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Old and new

Thirteen new steel floors are extending the structure up to 29 levels

A 1960s office block in central London is being given a new lease of life with the addition of 13 new steel-framed floors.

FACT FILE
Hylo, Bunhill Row, London
Main client: CIT
Architect: Horden Cherry Lee
Main contractor: Mace
Structural engineer: AKT II
Steelwork contractor: Bourne Steel
Steel tonnage: 870t
Located a short distance from Old Street underground station, just north of the City of London, a high-rise development with a difference is taking shape in Islington.

A 16-storey office block, built in the 1960s, is being reinvented by Mace, who are stripping back the original concrete frame and adding 13 new steel-framed floors to enlarge the structure into a 29-storey edifice.

The works also include enlarging the two podiums that sit adjacent to the building, removing and replacing the existing two cores as well as some substantial strengthening works to the existing columns to allow them to support extra loadings.

When viewing this construction project, the obvious question is why not demolish the old building and start afresh?

The answer is simple, according to AKT II Associate, Michael Hynd. “The primary driver was minimising the embodied carbon of the scheme and being as environmentally-friendly as possible through reusing the inherent capacity in the existing structure.

“It is more sustainable to refurbish and enhance the building as opposed to undertaking a large demolition programme, which was something the local authority and the client was keen to avoid.”

Site constraints meant steelwork had to be erected immediately from the delivery vehicles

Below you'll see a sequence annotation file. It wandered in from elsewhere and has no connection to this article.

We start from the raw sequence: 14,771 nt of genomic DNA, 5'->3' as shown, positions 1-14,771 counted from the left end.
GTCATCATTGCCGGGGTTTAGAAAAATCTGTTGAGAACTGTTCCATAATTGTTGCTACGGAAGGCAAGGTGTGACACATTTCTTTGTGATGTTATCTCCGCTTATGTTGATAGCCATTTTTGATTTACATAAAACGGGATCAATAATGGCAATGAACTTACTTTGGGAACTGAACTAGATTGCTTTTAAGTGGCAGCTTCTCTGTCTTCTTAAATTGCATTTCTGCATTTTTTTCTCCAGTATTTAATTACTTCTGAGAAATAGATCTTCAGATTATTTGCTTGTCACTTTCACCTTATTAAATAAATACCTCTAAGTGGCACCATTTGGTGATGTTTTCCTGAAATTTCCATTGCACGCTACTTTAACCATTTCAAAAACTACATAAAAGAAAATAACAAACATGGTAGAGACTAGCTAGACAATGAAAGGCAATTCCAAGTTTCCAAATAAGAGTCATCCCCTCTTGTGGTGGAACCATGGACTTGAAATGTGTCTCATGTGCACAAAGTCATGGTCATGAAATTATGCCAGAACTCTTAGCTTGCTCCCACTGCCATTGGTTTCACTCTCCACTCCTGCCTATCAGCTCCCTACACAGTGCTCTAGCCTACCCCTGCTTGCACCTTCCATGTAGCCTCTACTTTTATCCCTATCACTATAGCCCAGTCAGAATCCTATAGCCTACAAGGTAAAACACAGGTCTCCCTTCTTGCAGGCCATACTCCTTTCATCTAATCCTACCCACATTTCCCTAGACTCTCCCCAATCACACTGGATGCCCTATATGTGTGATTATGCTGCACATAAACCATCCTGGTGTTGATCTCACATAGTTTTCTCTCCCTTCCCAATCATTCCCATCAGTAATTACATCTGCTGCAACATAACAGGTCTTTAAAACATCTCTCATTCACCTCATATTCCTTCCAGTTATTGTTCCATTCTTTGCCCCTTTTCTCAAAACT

Hylo will be a tall landmark structure overlooking the northern perimeter of the City of London

Cellular beams have been used for the new upper floors

For this reason, main contractor Mace decided on a cut-and-carve approach, whereby as much of the original structure is being retained, some existing floor plates enlarged and the top of the building extended with new floors.

The end product of this work will result in Hylo being converted into what CIT describes as a design-led work and lifestyle office development comprising 29 floors with 25,800m² of office and retail space.

Steve Riddell, Managing Director Developments, CIT says: “As the line between corporate and creative becomes more integrated, our aim is to provide a workplace solution that offers flexible spaces that embrace collaboration and connectivity at the same time. We are excited for Hylo to become the defining destination in the Old Street district.”

The choice of structural steelwork for the new upper floors was made due to the material’s lightweight attributes compared to other framing solutions.

“The original building had residual capacity within the floor slabs, which were believed to have been designed to accommodate printing works on some floors,” says Mr Hynd.

“It’s fair to say the large diameter under-ream piles had some free capacity which we’ve used up with the new steel floors, however, no other framing solution would have allowed us to re-use the existing foundations, while achieving the desired spans and floor zones in the extension floors.”

Paul Fairhurst, Mace’s Project Director at Hylo agrees and says: “We chose steel to transform the Hylo structure because it is a lighter material than concrete. This meant that the original and new foundations did not have to be as deep. We therefore had the knock-on benefit of cost efficiency and savings to foundation design and installation.

“Secondly, steel is typically quicker to erect and install than a traditional reinforced concrete structure.”